Would I be safe to guess that the insight did not come while you were working on the problem? It may have come when you were just dropping off to sleep or just waking up. Perhaps in the shower, playing with the kids or puttering in the garden. It might have appeared when you were on the golf course or just relaxing. In short, it came when your mind was quiet.

Receiver mode thinking is that quiet-minded thought. When your mind quiets down, you are automatically in touch with a flow of deeper wisdom. It is where insights are found. Some might call it women's intuition or a strong hunch but it is quietly watching ideas float by on the current of your thinking and just recognizing the ones that apply to the situation at hand.

Being in receiver mode when dealing with another person is like being "dumb as dirt." You have no pre-conceived ideas about who they are, no judgements or assumptions about them and you do not automatically assume you know what they mean by what they say.

You operate from a state of mild puzzlement. It is a lot like Peter Falk's character in the TV series "Columbo." You tend to ask more insightful questions (note the article on coaching skills in this issue), great questions that just naturally occur to you in the moment. You will be awash in fresh ideas. Life is more spontaneous, fresh and exciting. Sound like more fun?

Please understand that these two modes of thinking aren't mutually exclusive. You do not have to forget everything you ever knew. When your mind is clear you have instant access to anything stored in the computer. If something in past experience is relevant, it will occur to you at just the right moment. You never lose what you know, but you don't clutter your mind at the outset with items from memory that don't apply to the situation that is immediately at hand.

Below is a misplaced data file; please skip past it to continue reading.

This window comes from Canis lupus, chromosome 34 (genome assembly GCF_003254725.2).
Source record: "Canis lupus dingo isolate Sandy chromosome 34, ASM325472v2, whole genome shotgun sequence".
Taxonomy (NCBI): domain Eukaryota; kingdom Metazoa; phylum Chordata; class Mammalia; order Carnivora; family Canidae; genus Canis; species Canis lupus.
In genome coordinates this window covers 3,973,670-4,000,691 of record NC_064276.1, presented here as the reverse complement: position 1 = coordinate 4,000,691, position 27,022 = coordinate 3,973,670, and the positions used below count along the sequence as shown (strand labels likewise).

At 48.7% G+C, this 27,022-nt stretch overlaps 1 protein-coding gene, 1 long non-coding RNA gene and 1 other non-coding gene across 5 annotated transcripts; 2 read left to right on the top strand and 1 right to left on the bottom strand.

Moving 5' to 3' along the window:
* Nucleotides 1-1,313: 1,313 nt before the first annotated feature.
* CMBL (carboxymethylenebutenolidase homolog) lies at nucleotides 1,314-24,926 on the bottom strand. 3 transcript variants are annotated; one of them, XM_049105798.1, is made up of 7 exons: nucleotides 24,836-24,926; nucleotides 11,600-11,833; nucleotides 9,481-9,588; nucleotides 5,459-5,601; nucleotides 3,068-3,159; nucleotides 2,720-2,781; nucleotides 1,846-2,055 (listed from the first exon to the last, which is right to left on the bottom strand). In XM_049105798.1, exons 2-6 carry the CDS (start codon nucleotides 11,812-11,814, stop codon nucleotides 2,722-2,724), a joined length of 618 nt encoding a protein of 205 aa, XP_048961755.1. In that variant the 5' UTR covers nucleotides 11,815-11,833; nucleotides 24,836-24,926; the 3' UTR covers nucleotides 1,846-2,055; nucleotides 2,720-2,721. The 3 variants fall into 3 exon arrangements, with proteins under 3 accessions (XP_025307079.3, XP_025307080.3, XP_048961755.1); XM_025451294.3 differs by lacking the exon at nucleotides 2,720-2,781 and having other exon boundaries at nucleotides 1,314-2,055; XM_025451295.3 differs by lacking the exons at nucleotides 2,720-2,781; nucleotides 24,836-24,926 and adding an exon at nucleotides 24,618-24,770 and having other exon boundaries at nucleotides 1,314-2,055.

I said earlier in this issue that a problem is only a situation where the solution has not yet occurred to you and that a condition is a situation that cannot be changed. How can you tell the difference? When in doubt, all you have to do is just clear your mind, tap into receiver mode thinking and let the answer become apparent to you.

Mental Health
By definition, mental health (healthy psychological functioning) is the appropriate use of both computer mode and receiver mode thinking. There is an appropriate use for each. So mental health really starts with understanding the role of thought.

This is, of necessity, the tip of the iceberg - a brief essay on a topic that deserves more attention. You will be hearing other applications of these ideas in the months ahead because the implications are so powerful.

However, if it has started to make you aware of how you think, if it helps you to recognize conditioned thinking when it appears at an inappropriate time, if it gives you a deeper respect for the insights that come from a quiet mind, then we have done some good.

If you start to become aware of your own thoughts - and recognize that you are the one doing the thinking - your life, both personal and professional, will improve measurably.

for more information contact:
Bill Marvin, The Restaurant Doctor™
(585) 606-0000